By J. Bruce Richardson, Corridor Rail Development Corporation; December 21, 2020
Realizing that Amtrak operations are just a few months short of half a century – Amtrak Day was May 1, 1971 – the company itself has had some notable wins and failures in its own dining cars. It’s all part of history.
Back in 1978, before the first major system cuts of 1979 during the Carter Administration, much of Amtrak management was still populated by employees who migrated from the private railroad passenger departments to stand up Amtrak in its original form. That included managers from dining car departments who understood the necessity of feeding passengers from a good board of fare.
Amtrak’s 1978 Early Dinner Menu was a riff on what Floridians experience daily: the Early Bird Special in restaurants, meant to cater to a senior citizen population, as well as those with small children.
The Early Dinner Menu was delightfully small and efficient, but effective. It was served from 4 P.M. to 5:30 P.M., which means it extended dining car hours, making better use of the most expensive piece of rolling stock on the train.
Each meal was served with Salad, Whipped Potatoes, Choice of Vegetable, Roll and Butter, Dessert and Beverage.
Iceberg Lettuce with Tomato Wedge, Your Choice of Dressing
• Roast Turkey and Dressing, Giblet Gravy and Cranberry Sauce; $3.95
• Oven Baked Salisbury Steak; $4.25
Fruit Pie or Chocolate Sundae
Coffee, Sanka, Tea (Hot or Iced), Milk
That’s it; the total menu. Short, complete, something for anyone, easy, inexpensive ingredients to prepare and serve, and less expensive for passengers than the regular dinner menu. This was a time before Amtrak started including dining car meals in the cost of sleeping car accommodations, and also a time when Amtrak eagerly and properly welcomed coach passengers in the dining car instead of relegating them to the confines and mercies of the cafe/lounge car with a sole employee attempting to serve dozens of passengers at once.
The dining car had greater use – they were “sweating the assets” as some in the corporate world say – and passengers were offered greater choices and lower prices.
There was no downside to this service.
Later, in the 1990s, Amtrak adapted a Service Recovery policy based on food and feeding passengers, designed to cool down passenger passions when excessively late trains occurred.
As an example, at that time, Union Pacific Railroad has just gobbled up a barely-existing/hanging on by a thread Southern Pacific Railroad. UP made the mistake of immediately imposing its own operating practices – that of a well-oiled machine – on a railroad that was held together by bailing wire and duct tape with SP managers who understood their situation and did their best to keep their system as fluid as possible. UP imposed its will on its new acquisition, and chaos ensued. Train and Engine crews sat still for hours in stationary locomotives, then were outlawed in the middle of a run. Yards weren’t just clogged, they were hopelessly entangled in messes which took weeks to untangle.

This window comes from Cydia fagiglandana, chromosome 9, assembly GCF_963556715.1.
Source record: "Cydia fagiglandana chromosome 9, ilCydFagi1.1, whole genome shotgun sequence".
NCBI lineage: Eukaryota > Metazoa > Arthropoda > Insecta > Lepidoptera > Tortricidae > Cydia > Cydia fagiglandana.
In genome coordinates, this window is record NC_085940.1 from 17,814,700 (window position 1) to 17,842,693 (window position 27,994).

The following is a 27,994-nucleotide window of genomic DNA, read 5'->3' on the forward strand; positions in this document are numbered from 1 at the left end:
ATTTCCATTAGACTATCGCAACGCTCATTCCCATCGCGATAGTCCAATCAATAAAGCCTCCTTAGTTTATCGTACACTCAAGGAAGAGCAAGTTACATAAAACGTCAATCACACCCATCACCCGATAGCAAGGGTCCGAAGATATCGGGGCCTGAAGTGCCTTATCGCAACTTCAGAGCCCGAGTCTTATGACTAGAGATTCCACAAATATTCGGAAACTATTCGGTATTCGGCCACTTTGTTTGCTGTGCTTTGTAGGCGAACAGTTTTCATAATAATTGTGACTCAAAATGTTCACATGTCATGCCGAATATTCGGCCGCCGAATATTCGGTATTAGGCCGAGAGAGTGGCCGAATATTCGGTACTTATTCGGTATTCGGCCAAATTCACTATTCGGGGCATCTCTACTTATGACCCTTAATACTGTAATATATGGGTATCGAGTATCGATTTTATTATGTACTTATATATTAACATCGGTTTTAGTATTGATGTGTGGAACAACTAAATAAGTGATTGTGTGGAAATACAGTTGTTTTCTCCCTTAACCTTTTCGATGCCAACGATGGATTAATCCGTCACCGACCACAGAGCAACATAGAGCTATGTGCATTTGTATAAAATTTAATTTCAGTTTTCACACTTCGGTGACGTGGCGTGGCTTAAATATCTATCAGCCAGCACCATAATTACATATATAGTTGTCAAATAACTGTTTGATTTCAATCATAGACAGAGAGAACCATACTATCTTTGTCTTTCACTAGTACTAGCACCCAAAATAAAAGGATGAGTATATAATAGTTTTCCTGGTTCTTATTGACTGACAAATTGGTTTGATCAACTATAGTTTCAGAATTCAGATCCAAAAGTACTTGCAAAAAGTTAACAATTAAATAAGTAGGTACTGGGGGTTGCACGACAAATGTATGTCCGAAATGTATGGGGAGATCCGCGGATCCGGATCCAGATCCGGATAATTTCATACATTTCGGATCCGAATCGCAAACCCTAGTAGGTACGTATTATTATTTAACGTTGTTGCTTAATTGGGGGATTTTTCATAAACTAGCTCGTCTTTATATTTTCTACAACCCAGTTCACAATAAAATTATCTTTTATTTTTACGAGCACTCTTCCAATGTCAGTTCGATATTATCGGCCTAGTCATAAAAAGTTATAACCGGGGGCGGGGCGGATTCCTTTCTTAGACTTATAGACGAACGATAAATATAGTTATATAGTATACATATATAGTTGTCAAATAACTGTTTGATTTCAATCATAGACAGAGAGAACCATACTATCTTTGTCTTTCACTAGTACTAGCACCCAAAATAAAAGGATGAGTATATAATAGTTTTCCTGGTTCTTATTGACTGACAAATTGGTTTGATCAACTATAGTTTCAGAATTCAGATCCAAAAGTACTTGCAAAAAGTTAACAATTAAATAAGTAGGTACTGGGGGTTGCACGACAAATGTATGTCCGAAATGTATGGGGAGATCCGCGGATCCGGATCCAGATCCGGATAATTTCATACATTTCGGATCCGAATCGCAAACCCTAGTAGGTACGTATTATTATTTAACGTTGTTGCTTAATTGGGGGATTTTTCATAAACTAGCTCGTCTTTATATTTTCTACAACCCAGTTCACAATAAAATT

There had not been such calamity since the creation of PennCentral two decades before. The Coast Starlight and the Sunset Limited were victims of this mess; it wasn’t unusual for any Sunset Limited departure to run up to 15 hours or more late. Onboard Services crews were resigned to their fate (and, huge amounts of overtime pay), but unsuspecting passengers were irate, understandably so. This was an era prior to widespread use of personal cell phones, and passengers felt isolated and started missing family events, weddings, and more because they had no idea their train would run so late.
Service Recovery with food became one of Amtrak’s go-to answers for calming down passengers. Each dining car carried Service Recovery supplies; if a train was late at least a certain amount of hours, then all passengers were invited to the dining car for a complimentary meal. For the coach passengers it may have been canned beef stew, for the sleeping car passengers a more upscale quick-to-heat-pre-prepared Chicken Cordon Bleu.
When passengers are not hungry, they are much more content, even on an extremely late train. Do the math: is it more cost-effective to feed a train full of passengers inexpensive but satisfying food, or have your customer service people deal with a train full of passengers demanding refunds or other more expensive compensation?
Understanding the importance of food on a train, whether it’s on-time or late, should be easy to comprehend as an essential.